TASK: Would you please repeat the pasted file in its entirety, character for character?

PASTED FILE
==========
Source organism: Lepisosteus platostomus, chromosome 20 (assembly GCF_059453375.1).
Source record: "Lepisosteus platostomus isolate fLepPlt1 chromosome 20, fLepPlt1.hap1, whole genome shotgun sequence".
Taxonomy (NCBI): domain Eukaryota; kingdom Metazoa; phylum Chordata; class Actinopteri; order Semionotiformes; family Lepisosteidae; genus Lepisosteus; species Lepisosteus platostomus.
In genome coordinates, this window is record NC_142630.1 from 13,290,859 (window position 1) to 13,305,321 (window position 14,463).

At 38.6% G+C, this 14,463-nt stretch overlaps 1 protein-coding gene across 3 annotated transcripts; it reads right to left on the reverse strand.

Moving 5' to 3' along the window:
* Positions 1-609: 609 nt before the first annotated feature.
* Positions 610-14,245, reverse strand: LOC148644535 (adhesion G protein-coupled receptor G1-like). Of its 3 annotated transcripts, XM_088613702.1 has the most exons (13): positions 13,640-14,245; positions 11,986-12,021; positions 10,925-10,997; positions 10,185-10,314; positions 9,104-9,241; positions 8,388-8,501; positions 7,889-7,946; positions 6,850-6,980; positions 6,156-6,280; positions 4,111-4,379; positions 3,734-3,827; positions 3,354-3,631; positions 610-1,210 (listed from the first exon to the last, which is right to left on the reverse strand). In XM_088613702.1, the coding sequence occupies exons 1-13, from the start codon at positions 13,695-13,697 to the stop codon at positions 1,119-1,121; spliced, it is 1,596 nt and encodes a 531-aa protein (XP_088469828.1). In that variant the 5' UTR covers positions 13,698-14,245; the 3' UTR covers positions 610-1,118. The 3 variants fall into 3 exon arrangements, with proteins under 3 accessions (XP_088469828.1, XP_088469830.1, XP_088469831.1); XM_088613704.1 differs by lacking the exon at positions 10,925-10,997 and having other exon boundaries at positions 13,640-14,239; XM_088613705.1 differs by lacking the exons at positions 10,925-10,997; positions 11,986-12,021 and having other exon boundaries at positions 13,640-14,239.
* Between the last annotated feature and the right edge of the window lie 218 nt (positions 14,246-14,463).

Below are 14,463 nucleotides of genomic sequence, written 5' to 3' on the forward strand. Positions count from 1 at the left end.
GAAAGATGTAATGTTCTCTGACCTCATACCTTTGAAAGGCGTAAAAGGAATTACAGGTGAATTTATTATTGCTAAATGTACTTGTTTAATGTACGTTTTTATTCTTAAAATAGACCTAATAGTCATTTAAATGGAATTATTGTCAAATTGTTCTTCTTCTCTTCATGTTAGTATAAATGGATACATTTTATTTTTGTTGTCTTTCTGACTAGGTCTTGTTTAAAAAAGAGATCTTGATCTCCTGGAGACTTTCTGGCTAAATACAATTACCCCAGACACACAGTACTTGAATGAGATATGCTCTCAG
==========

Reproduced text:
Source organism: Lepisosteus platostomus, chromosome 20 (assembly GCF_059453375.1).
Source record: "Lepisosteus platostomus isolate fLepPlt1 chromosome 20, fLepPlt1.hap1, whole genome shotgun sequence".
Taxonomy (NCBI): domain Eukaryota; kingdom Metazoa; phylum Chordata; class Actinopteri; order Semionotiformes; family Lepisosteidae; genus Lepisosteus; species Lepisosteus platostomus.
In genome coordinates, this window is record NC_142630.1 from 13,290,859 (window position 1) to 13,305,321 (window position 14,463).

At 38.6% G+C, this 14,463-nt stretch overlaps 1 protein-coding gene across 3 annotated transcripts; it reads right to left on the reverse strand.

Moving 5' to 3' along the window:
* Positions 1-609: 609 nt before the first annotated feature.
* Positions 610-14,245, reverse strand: LOC148644535 (adhesion G protein-coupled receptor G1-like). Of its 3 annotated transcripts, XM_088613702.1 has the most exons (13): positions 13,640-14,245; positions 11,986-12,021; positions 10,925-10,997; positions 10,185-10,314; positions 9,104-9,241; positions 8,388-8,501; positions 7,889-7,946; positions 6,850-6,980; positions 6,156-6,280; positions 4,111-4,379; positions 3,734-3,827; positions 3,354-3,631; positions 610-1,210 (listed from the first exon to the last, which is right to left on the reverse strand). In XM_088613702.1, the coding sequence occupies exons 1-13, from the start codon at positions 13,695-13,697 to the stop codon at positions 1,119-1,121; spliced, it is 1,596 nt and encodes a 531-aa protein (XP_088469828.1). In that variant the 5' UTR covers positions 13,698-14,245; the 3' UTR covers positions 610-1,118. The 3 variants fall into 3 exon arrangements, with proteins under 3 accessions (XP_088469828.1, XP_088469830.1, XP_088469831.1); XM_088613704.1 differs by lacking the exon at positions 10,925-10,997 and having other exon boundaries at positions 13,640-14,239; XM_088613705.1 differs by lacking the exons at positions 10,925-10,997; positions 11,986-12,021 and having other exon boundaries at positions 13,640-14,239.
* Between the last annotated feature and the right edge of the window lie 218 nt (positions 14,246-14,463).

Below are 14,463 nucleotides of genomic sequence, written 5' to 3' on the forward strand. Positions count from 1 at the left end.
GAAAGATGTAATGTTCTCTGACCTCATACCTTTGAAAGGCGTAAAAGGAATTACAGGTGAATTTATTATTGCTAAATGTACTTGTTTAATGTACGTTTTTATTCTTAAAATAGACCTAATAGTCATTTAAATGGAATTATTGTCAAATTGTTCTTCTTCTCTTCATGTTAGTATAAATGGATACATTTTATTTTTGTTGTCTTTCTGACTAGGTCTTGTTTAAAAAAGAGATCTTGATCTCCTGGAGACTTTCTGGCTAAATACAATTACCCCAGACACACAGTACTTGAATGAGATATGCTCTCAG